Severe anaphylactic/anaphylactoid reactionsCases of anaphylactic/anaphylactoid reactions, which developed anytime during the course of estradiol treatment and required emergency medical management, have been reported in the post marketing setting.
AngioedemaOestrogens may induce or exacerbate symptoms of angioedema, in particular in women with hereditary angioedema.Patients who develop angioedema after treatment with estradiol should not receive Estradot again.
Other conditionsOestrogens may cause fluid retention, and therefore patients with cardiac or renal dysfunction should be carefully observed. Women with pre-existing hypertriglyceridaemia should be followed closely during oestrogen replacement or hormone replacement therapy, since rare cases of large increases of plasma triglycerides leading to pancreatitis have been reported with oestrogen therapy in this condition.Oestrogens increase thyroid binding globulin (TBG), leading to increased circulating total thyroid hormone, as measured by protein-bound iodine (PBI), T4 levels (by column or by radio-immunoassay) or T3 levels (by radio-immunoassay). T3 resin uptake is decreased, reflecting the elevated TBG. Free T4 and free T3 concentrations are unaltered. Other binding proteins may be elevated in serum, i.e. corticoid binding globulin (CBG), sex-hormone-binding globulin (SHBG) leading to increased circulating corticosteroids and sex steroids, respectively. Free or biological active hormone concentrations are unchanged. Other plasma proteins may be increased (angiotensinogen/renin substrate, alpha-I-antitrypsin, ceruloplasmin).HRT use does not improve cognitive function. There is some evidence of increased risk of probable dementia in women who start using continuous combined or oestrogen-only HRT after the age of 65. Contact sensitisation is known to occur with all topical applications. Although it is extremely rare, women who develop contact sensitisation to any of the components of the patch should be warned that a severe hypersensitivity reaction may occur with continuing exposure to the causative agent.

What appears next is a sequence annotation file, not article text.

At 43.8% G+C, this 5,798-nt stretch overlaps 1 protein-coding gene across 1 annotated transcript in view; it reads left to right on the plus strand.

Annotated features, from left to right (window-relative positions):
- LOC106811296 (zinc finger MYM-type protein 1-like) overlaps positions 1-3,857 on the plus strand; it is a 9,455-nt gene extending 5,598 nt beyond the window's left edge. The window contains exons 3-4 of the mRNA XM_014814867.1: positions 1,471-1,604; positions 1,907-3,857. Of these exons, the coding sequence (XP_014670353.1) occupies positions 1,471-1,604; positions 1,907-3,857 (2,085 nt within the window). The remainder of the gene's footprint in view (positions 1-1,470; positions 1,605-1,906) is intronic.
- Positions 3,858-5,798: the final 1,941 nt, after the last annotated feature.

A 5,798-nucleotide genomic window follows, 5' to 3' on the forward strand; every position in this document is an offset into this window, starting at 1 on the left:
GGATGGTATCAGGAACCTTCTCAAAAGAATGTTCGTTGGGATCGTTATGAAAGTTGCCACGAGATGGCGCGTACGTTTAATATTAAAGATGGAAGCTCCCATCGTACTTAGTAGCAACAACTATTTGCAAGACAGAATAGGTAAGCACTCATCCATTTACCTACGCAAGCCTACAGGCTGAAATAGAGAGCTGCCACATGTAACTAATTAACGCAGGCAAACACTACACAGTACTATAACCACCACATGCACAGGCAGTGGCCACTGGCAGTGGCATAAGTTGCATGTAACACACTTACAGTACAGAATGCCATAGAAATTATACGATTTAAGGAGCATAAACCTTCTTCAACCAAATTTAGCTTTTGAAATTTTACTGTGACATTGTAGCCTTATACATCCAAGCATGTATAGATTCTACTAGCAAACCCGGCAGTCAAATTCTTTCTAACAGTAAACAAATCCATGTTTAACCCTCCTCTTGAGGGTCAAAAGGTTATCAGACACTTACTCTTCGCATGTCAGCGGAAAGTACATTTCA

PregnancyEstradot is not indicated during pregnancy. If pregnancy occurs during medication with Estradot, treatment should be withdrawn immediately.The results of most epidemiological studies to date relevant to inadvertent foetal exposure to oestrogens indicate no teratogenic or foetotoxic effects.
Breast-feedingEstradot is not indicated during lactation.
|Neoplasms benign, malignant and unspecified (including cysts and polyps)|
|Not known*:||Breast cancer.|
|Immune system disorders|
|Very rare:||Urticaria, anaphylactic reaction.|
|Not known*:||Anaphylactoid reaction.|
|Metabolism and nutrition disorders|
|Very rare:||Decreased carbohydrate tolerance.|
|Common:||Depression, nervousness, affect liability.|
|Nervous system disorders|
|Very rare:||Contact lens intolerance.|
|Common:||Nausea, dyspepsia, diarrhoea, abdominal pain, abdominal distension.|
|Skin and subcutaneous tissue disorders|
|Very common:||Application site reactions**, erythema.|
|Common:||Acne, rash, dry skin, pruritus.|
|Very rare:||Skin necrosis, hirsutism.|
|Not known*:||Angioedema, contact dermatitis, chloasma.|
|Musculoskeletal and connective tissue disorders|
|Not known*:||Pain in extremity.|
|Reproductive system and breast disorders|
|Very common:||Breast tension and pain, dysmenorrhoea, menstrual disorder.|
|Common:||Breast enlargement, menorrhagia, genital discharge, irregular vaginal bleeding, uterine spasms, vaginal infection, endometrial hyperplasia.|